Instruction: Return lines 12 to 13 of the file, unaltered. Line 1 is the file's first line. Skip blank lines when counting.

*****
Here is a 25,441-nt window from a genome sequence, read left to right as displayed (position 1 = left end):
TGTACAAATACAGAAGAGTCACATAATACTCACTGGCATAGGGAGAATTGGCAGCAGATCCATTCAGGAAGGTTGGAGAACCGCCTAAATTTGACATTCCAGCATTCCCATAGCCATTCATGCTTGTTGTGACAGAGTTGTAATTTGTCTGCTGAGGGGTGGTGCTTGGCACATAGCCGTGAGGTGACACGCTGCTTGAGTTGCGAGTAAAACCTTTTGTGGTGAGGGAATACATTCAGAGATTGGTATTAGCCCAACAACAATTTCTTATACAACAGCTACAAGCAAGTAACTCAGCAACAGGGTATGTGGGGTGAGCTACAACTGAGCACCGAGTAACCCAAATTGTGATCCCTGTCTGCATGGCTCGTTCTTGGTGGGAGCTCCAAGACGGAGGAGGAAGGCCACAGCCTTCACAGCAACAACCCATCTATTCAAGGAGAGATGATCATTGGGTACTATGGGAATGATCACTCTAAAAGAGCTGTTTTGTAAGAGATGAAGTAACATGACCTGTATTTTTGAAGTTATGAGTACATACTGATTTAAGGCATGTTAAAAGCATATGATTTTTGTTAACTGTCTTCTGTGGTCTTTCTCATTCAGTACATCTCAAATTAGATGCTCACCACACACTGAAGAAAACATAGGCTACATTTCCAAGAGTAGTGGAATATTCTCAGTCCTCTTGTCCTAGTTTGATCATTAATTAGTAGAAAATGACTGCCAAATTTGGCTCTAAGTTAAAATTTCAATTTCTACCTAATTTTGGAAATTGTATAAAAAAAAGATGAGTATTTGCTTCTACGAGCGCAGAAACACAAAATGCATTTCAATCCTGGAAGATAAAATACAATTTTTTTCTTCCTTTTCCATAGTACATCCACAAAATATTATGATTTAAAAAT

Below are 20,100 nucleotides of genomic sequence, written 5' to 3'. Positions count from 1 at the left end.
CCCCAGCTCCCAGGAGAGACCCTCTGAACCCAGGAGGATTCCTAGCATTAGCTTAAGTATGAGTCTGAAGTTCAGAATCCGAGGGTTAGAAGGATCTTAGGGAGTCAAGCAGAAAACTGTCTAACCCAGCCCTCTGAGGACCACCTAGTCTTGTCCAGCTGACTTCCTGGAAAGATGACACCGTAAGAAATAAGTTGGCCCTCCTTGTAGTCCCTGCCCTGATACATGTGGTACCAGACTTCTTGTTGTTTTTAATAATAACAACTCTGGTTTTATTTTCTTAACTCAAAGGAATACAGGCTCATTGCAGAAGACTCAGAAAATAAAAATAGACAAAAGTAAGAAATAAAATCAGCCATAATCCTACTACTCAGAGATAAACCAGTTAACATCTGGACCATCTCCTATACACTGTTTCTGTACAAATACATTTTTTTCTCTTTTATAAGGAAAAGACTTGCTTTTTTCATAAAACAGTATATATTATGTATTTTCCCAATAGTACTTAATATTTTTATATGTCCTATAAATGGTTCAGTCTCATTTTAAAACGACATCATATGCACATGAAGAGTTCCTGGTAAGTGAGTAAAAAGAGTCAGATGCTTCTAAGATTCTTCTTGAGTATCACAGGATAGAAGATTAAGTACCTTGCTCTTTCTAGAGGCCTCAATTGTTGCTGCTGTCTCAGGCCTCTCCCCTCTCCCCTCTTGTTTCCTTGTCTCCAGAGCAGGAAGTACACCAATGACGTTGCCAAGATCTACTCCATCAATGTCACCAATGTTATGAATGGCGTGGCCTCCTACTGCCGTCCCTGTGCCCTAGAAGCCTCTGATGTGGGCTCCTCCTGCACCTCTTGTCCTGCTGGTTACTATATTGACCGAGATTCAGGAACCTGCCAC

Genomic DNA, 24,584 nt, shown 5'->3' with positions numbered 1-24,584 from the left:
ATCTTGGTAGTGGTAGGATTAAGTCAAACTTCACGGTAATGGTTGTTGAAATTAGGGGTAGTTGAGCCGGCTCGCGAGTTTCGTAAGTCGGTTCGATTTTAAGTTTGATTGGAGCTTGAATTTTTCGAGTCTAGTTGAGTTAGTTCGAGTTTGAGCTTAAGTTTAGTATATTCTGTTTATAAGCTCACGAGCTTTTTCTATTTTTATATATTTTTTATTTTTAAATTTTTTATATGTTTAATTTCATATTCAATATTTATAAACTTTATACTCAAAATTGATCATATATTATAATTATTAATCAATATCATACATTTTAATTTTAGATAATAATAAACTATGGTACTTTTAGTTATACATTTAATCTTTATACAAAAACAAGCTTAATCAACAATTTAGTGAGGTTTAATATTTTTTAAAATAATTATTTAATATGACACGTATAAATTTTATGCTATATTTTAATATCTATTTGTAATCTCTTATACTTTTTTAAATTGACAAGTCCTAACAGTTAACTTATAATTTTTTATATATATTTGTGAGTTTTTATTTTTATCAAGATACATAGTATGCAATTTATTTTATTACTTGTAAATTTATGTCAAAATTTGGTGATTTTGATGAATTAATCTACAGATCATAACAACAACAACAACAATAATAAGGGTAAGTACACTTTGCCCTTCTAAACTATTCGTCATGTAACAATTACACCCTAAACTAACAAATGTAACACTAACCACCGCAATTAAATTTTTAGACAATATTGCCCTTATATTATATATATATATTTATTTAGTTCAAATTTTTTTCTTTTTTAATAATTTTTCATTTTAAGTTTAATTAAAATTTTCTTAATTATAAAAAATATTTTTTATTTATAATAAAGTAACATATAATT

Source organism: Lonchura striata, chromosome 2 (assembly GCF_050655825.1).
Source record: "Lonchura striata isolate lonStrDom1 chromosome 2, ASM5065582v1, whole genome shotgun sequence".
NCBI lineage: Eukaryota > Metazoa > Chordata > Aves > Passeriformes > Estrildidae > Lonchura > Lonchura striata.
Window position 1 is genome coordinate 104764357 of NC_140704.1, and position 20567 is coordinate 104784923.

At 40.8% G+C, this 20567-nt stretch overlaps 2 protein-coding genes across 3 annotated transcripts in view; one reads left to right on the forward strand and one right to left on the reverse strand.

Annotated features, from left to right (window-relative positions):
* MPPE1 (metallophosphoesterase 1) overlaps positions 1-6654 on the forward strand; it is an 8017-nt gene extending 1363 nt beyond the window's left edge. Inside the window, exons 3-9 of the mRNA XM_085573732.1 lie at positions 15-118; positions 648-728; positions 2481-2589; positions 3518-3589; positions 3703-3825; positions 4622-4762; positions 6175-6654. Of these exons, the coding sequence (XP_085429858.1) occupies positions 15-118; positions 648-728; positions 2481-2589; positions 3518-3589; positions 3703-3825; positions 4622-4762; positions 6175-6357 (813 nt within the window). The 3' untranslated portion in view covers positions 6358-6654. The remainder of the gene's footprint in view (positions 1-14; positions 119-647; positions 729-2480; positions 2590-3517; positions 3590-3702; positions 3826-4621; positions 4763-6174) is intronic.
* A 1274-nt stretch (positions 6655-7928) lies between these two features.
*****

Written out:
Annotated features, from left to right (window-relative positions):
* MPPE1 (metallophosphoesterase 1) overlaps positions 1-6654 on the forward strand; it is an 8017-nt gene extending 1363 nt beyond the window's left edge. Inside the window, exons 3-9 of the mRNA XM_085573732.1 lie at positions 15-118; positions 648-728; positions 2481-2589; positions 3518-3589; positions 3703-3825; positions 4622-4762; positions 6175-6654. Of these exons, the coding sequence (XP_085429858.1) occupies positions 15-118; positions 648-728; positions 2481-2589; positions 3518-3589; positions 3703-3825; positions 4622-4762; positions 6175-6357 (813 nt within the window). The 3' untranslated portion in view covers positions 6358-6654. The remainder of the gene's footprint in view (positions 1-14; positions 119-647; positions 729-2480; positions 2590-3517; positions 3590-3702; positions 3826-4621; positions 4763-6174) is intronic.